How does anyone know if story cycles and legends - which generally seem to be medieval, no earlier - can tell us anything much about belief systems that existed prior to Christian, medieval Europe? Aren't they refracted and distorted through the Christian lens? Rely on these texts is dangerous, surely?
There is also a problem with people basing their lives/belief systems on anything for which they have to rely on translation.
One reason to be a pagan is to reject living by any book or dogma. Sure, it's a way of life for others who can't break away from the lure of dogma, being told what to think by a written text or a liturgy. But for others, it has no authority.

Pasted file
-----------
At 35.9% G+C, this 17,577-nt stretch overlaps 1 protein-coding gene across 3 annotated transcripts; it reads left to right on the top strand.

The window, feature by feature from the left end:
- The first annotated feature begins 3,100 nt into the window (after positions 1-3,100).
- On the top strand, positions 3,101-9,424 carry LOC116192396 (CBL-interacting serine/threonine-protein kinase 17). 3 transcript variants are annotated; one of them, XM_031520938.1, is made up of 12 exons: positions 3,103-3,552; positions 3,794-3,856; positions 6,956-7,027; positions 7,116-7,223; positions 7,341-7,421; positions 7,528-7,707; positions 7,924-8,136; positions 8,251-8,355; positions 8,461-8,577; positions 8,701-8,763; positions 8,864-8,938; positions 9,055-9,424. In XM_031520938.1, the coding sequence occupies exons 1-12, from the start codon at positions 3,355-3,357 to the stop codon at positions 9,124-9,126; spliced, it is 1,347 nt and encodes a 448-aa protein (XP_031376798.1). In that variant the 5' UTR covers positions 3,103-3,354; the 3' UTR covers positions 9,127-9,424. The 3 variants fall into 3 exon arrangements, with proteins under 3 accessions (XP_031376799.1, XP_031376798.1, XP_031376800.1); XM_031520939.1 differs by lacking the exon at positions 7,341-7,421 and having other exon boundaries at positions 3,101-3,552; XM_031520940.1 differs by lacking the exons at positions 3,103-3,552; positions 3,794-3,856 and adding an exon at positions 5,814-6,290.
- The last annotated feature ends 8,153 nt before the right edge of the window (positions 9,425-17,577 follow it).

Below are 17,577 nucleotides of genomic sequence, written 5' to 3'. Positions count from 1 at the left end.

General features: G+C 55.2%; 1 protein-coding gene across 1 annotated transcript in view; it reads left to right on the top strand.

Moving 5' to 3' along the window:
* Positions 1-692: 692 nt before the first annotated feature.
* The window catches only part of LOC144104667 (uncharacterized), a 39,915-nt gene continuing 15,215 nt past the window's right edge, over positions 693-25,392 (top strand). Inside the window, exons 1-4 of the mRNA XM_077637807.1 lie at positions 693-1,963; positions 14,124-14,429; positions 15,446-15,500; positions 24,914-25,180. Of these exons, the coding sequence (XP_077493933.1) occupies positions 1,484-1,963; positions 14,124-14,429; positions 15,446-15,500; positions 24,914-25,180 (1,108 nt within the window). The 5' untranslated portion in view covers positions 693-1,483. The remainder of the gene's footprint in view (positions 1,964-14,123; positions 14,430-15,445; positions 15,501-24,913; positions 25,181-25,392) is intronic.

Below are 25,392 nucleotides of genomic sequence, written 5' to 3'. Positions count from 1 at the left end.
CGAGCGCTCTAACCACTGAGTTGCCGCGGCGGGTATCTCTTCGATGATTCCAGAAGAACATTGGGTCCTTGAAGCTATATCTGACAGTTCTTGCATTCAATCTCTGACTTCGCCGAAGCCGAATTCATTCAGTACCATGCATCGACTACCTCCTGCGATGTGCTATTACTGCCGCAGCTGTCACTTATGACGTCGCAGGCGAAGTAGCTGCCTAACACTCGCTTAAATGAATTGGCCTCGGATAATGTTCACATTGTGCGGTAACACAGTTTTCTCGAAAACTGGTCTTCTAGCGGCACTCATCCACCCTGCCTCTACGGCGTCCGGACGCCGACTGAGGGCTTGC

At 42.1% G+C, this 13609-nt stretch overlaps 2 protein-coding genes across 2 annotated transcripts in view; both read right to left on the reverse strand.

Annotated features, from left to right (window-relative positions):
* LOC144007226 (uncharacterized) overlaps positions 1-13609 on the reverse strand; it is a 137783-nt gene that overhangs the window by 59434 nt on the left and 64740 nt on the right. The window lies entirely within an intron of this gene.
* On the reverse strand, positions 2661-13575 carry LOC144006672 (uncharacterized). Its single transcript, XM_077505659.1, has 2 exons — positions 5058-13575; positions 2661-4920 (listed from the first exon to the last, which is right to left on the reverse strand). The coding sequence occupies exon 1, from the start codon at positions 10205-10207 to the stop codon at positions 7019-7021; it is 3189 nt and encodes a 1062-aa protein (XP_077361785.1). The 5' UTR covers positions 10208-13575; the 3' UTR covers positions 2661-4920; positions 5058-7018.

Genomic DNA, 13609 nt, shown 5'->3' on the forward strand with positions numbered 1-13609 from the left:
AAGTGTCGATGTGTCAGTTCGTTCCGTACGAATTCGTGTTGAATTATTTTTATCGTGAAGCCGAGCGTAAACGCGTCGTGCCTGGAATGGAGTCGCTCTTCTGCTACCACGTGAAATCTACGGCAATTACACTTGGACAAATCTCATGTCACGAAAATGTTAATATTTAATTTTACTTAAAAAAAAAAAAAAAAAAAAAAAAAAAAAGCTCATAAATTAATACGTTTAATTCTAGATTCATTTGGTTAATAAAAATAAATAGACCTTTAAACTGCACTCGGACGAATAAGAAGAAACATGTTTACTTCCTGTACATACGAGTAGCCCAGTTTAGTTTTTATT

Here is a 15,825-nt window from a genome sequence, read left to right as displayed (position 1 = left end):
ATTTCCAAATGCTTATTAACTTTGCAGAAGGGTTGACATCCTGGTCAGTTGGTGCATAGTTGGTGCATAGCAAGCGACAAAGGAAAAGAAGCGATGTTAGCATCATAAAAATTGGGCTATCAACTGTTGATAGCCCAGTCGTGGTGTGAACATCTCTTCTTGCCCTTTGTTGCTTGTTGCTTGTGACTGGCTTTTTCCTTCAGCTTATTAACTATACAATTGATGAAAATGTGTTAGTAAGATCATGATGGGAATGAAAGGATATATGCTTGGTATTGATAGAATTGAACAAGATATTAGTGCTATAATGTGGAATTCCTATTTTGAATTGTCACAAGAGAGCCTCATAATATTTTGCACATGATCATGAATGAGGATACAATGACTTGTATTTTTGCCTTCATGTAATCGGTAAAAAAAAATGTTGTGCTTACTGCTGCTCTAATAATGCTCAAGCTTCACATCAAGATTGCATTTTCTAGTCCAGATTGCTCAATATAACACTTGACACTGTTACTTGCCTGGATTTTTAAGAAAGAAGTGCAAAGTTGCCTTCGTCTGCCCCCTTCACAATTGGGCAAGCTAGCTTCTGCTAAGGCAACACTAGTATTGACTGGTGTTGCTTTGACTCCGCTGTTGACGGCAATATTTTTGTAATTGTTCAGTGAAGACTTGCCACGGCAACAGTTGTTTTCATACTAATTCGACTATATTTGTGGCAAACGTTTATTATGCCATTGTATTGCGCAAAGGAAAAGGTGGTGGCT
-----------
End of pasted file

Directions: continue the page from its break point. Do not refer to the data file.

I love "The Mabinogion" but I could never live by it, quite apart from the fact I can only ever read it in translation so can only pick up a shadow of what it's actually saying.
Linguists are still making inroads into unravelling the texts, allowing us to see the influences, so I don't consider an inability to read texts in their original language a barrier. Besides which, I don't have the ability to read any of the texts in their original language, nor do I have the means to go to university and study linguistics, history and archaeology in order to confirm/deny for myself the validity of the translations. Then again, I suspect I'm not the only pagan in this position. I imagine a lot of heathens, celtic and brythonic pagans find themselves in the same position. I suppose western buddhists and other non-Christian groups would find themselves with similar dilemnas.